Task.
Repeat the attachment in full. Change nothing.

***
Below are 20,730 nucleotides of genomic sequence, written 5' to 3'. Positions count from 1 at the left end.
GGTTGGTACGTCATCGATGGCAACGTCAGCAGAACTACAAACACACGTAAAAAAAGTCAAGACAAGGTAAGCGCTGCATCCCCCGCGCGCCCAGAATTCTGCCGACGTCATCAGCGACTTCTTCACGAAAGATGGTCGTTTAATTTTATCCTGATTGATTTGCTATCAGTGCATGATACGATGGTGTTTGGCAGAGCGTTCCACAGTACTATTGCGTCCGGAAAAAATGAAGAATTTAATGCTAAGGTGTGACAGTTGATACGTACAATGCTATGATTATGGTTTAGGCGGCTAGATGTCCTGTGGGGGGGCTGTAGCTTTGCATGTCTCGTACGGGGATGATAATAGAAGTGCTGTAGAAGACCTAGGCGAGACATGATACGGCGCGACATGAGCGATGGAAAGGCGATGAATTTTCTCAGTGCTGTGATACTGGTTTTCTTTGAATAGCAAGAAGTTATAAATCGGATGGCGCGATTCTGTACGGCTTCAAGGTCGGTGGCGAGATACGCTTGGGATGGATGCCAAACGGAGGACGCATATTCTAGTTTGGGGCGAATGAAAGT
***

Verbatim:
Below are 20,730 nucleotides of genomic sequence, written 5' to 3'. Positions count from 1 at the left end.
GGTTGGTACGTCATCGATGGCAACGTCAGCAGAACTACAAACACACGTAAAAAAAGTCAAGACAAGGTAAGCGCTGCATCCCCCGCGCGCCCAGAATTCTGCCGACGTCATCAGCGACTTCTTCACGAAAGATGGTCGTTTAATTTTATCCTGATTGATTTGCTATCAGTGCATGATACGATGGTGTTTGGCAGAGCGTTCCACAGTACTATTGCGTCCGGAAAAAATGAAGAATTTAATGCTAAGGTGTGACAGTTGATACGTACAATGCTATGATTATGGTTTAGGCGGCTAGATGTCCTGTGGGGGGGCTGTAGCTTTGCATGTCTCGTACGGGGATGATAATAGAAGTGCTGTAGAAGACCTAGGCGAGACATGATACGGCGCGACATGAGCGATGGAAAGGCGATGAATTTTCTCAGTGCTGTGATACTGGTTTTCTTTGAATAGCAAGAAGTTATAAATCGGATGGCGCGATTCTGTACGGCTTCAAGGTCGGTGGCGAGATACGCTTGGGATGGATGCCAAACGGAGGACGCATATTCTAGTTTGGGGCGAATGAAAGT